General Chemistry/Properties and Theories of Acids and Bases/Answers

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a) hydrobromic acid
b) sulfuric acid
c) potassium hydroxide, base
d) sulfurous acid
e) phosphoric acid
f) bromous acid
g) sodium chloride, neutral salt

2. Substance: conjugate acid; conjugate base

a) water (H2O): hydronium (H3O+); hydroxide (OH-)
b) ammonia (NH3): ammonium (NH4+); amide (NH2-)
c) bisulfate ion (HSO4-): sulfuric acid (H2SO4); sulfate ion (SO42-)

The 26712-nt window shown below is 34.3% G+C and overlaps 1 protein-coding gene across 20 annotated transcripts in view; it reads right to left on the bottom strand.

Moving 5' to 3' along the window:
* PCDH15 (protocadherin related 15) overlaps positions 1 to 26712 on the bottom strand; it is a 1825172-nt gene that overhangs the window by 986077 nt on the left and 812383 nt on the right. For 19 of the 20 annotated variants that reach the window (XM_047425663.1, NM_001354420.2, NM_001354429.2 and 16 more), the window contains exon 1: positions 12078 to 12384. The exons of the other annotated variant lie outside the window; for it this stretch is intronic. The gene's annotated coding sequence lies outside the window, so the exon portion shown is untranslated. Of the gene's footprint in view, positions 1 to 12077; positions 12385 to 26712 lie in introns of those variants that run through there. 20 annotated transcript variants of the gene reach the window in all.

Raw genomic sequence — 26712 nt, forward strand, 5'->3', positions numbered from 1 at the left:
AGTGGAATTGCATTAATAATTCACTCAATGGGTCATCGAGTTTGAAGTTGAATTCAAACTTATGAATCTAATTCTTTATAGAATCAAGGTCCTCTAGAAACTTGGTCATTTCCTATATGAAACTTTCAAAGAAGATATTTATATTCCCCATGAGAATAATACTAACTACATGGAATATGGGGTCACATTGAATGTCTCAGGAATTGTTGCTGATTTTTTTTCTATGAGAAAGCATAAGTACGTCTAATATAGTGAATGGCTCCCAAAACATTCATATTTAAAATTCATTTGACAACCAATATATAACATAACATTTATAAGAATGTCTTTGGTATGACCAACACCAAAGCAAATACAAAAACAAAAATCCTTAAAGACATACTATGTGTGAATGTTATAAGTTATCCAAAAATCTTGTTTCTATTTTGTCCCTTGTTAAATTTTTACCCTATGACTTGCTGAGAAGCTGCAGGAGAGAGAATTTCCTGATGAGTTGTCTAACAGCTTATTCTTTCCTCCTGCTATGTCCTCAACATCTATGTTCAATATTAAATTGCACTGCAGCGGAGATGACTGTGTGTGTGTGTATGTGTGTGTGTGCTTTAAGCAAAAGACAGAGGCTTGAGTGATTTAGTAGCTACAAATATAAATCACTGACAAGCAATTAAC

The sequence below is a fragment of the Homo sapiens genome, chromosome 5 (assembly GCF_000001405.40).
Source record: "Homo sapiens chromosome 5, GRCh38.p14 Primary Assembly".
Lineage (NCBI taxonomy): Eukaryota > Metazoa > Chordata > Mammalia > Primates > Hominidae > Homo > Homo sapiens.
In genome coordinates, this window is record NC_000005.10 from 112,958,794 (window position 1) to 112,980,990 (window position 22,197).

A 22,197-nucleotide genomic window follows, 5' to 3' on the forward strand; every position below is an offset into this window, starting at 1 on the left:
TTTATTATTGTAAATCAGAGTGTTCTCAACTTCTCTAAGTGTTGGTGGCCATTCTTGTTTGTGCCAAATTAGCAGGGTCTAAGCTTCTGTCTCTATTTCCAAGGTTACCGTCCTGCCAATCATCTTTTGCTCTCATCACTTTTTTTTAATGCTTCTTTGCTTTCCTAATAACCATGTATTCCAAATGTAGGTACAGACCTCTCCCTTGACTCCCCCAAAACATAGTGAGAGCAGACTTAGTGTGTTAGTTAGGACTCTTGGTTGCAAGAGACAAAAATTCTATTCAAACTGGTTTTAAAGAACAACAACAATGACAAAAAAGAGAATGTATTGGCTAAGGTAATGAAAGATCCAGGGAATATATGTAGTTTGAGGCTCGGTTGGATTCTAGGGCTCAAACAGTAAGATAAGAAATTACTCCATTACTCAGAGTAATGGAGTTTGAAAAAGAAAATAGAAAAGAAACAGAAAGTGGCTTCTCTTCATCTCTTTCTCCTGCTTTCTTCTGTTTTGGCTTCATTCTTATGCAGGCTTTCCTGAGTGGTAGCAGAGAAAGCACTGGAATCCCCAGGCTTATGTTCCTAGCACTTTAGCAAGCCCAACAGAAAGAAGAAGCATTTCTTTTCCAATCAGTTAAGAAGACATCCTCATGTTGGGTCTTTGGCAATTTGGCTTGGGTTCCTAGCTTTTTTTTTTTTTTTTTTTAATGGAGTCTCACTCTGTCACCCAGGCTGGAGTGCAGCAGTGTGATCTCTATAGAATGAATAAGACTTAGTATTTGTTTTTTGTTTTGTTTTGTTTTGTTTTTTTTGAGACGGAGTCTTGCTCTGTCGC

d) zinc hydroxide (Zn(OH)2): Zn(OH)+; no conjugate base
e) hydrobromic acid (HBr): no conjugate acid; Br-
f) nitrite ion (NO2-): nitrous acid (HNO2); no conjugate base
g) dihydrogen phosphate ion (H2PO4-): phosphoric acid (H3PO4); biphosphate ion (HPO42-)


a) A, E
b) B, C
c) A, B, C, E
d) D
e) No. Both acids and bases will conduct electricity.

4. Conjugate acids are underlined. Conjugate bases are in bold font.

a) HCl + H2O → H3O + Cl-
b) HClO + H2O → ClO- + H3O
c) CH3CH2NH2 + H2O → CH3CH2NH3+ + OH-


a) strontium hydroxide: both
b) butyllithium (C4H9Li): Brønsted-Lowry (reacts with protons to form C4H10 + Li)
c) ammonia: Brønsted-Lowry
d) potassium hydroxide: both
e) potassium iodide: neither

6. No, pure water can still have a very minute amount of dissolved ions.

H2O + H2O → H3O+ + OH-